Chris Yaw

I am a Christ Lover

Chris Yaw

I know, I'm kind of messy - but here goes... I’m an Episcopal priest serving a congregation in Metro Detroit... With a passion for gun safety... A zest for online Christian formation... A zeal for video blogging... A constant writer... A heart for those who have unintentionally harmed... A commitment to workforce housing... A love for marrying people... And an amazing wife, three kiddos and a cat named Sparrow... If you have interests in any of these areas I'd love to connect with you.

Me

Contact Details


  • St. David's Episcopal Church, 16200 W. Twelve Mile Road, Southfield, Michigan, 48076, USA


  • +011 248-557-5430


  • chris@stdavidssf.org

St. David's

I have served as rector of St. David's Episcopal Church in Southfield, MI for 16 years, join us Sundays in person or via zoom.

Trinity Gun Disposal

Working on the issue of unwanted gun disposal, we've made some real progress in helping rid the U.S. of unwanted firearms.

ChurchNext

Since 2013 we have been helping people learn more about faith through our online learning courses at ChurchNext.

Oakland Housing

Helping middle income families get better housing is a challenge that Oakland Housing has been addressing for 75 years.

Hyacinth Fellowship

Because hurting others hurts us, the Hyacinth Fellowship organizes support groups and reminds us that we are not our worst mistakes.

Yaw Wedding

I have been officiating weddings for more than 20 years and continue to find joy in helping couples build lifelong relationships.

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U.S. Guns Produced Today
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Americans Accidentally Killed Today
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Homeless Americans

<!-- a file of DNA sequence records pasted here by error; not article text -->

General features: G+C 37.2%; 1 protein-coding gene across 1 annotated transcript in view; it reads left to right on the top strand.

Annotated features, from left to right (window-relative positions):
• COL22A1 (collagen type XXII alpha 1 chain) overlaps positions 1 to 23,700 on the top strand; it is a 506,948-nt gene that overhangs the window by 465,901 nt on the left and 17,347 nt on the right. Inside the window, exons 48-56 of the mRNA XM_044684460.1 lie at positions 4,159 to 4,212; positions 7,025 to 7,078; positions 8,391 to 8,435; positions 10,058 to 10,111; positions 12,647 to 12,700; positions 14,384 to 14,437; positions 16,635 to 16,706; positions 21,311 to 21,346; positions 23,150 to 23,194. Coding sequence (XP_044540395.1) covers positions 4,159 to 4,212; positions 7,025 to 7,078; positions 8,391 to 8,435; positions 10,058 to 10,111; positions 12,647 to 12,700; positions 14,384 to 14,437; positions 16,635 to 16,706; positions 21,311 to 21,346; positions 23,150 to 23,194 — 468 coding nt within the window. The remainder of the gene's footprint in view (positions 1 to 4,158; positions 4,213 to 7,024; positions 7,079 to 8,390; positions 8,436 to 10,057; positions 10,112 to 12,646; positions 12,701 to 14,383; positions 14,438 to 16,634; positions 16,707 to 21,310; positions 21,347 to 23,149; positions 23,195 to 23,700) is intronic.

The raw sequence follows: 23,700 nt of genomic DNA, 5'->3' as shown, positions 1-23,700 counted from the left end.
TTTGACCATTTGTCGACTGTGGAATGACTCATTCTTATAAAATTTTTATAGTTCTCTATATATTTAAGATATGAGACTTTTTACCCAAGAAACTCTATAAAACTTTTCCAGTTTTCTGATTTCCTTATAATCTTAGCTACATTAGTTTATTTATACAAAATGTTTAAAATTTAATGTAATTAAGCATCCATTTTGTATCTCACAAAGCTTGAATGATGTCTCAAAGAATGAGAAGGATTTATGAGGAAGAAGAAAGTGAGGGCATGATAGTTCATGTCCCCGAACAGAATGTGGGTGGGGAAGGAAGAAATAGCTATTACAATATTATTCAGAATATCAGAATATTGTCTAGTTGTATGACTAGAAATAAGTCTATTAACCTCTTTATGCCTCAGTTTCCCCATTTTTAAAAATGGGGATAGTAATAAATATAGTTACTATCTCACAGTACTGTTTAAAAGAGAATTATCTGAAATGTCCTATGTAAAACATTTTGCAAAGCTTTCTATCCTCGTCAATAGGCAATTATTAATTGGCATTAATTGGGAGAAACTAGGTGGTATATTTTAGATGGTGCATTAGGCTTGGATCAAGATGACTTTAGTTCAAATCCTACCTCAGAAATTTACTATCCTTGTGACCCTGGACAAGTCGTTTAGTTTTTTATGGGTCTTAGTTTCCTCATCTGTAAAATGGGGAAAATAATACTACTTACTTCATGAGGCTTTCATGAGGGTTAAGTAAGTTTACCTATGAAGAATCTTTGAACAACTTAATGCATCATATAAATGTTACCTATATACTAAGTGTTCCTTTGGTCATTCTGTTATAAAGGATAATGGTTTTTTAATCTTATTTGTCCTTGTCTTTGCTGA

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Weddings Performed
  • Looking and Leaving

    Looking and Leaving

     


    What Are You Looking For? 

    What Are You Leaving Behind?

    These are the first two questions pilgrims to the Holy Land are frequently asked: what did we come to Jerusalem seeking? What are we hoping to leave behind here?

    As Christians, what we’re looking for is Jesus. We are looking for love. Pilgrims are looking for the footsteps, the fingerprints, the vestiges of God’s presence in the place God once walked. And we find it in a myriad of places. We see it in the sacrifice Jesus made to devote his life to others - to heal, teacher and organize for justice. And we see it in the way he gave himself to us — to go off to torture and death, unjustly killed for facing off with injustice. And we are looking for ways to imitate and embody that love. We come seeking love.

    What are we hoping to leave behind? All that keeps us from loving. Selfishness, personal ambition, idolatry, misaligned priorities, anger, disunity, and distrust. We come hoping to shed those filters and blinders that detour and distract from loving others. All of our biases, fears, and hesitations that keep us from being the force of love and reconciliation to which we are called, we seek to cast off and leave behind.

    However these questions aren’t just applicable to pilgrims, but to everyone. When we awaken in the morning, can we ask, ‘What are we looking for?’ I find this a really effective way to frame the day’s journey — it helps me prioritize and to think more deeply about what I am hoping to accomplish. 

    And when I ask myself each morning what I want to leave behind, I am inspired to think about why I’m doing the things I’m doing: should I be spending my time in the meetings, on the calls, and engaged in the activities I’m undertaking?

    What would tomorrow look like if we asked:

    What am I looking for?

    What am I leaving behind? 
  • Claiming Your Voice

    Claiming Your Voice

     


    Like most of the sacred sites in the Holy Land, believers through the centuries have marked these places by building churches over them.

    This is the case with the synagogue, or local church, where Jesus worshiped here in his hometown of Nazareth.
    The synagogue is only a stone’s throw from where I’m sitting right now - and it's where a Malkite church now stands.

    This Sunday, when we head to worship, we are going to hear about this synagogue.

    Our gospel will tell us the story about Jesus when he went there, unrolled the scroll from Isaiah and announced that Isaiah's prophecy would be fulfilled in him.

    This is a story about Jesus coming into his own, Jesus finding his own unique voice.

    2,000 years ago, the overwhelming response of those people in that local synagogue was to reject Jesus, question his authority, not believe in him, even to try to kill him.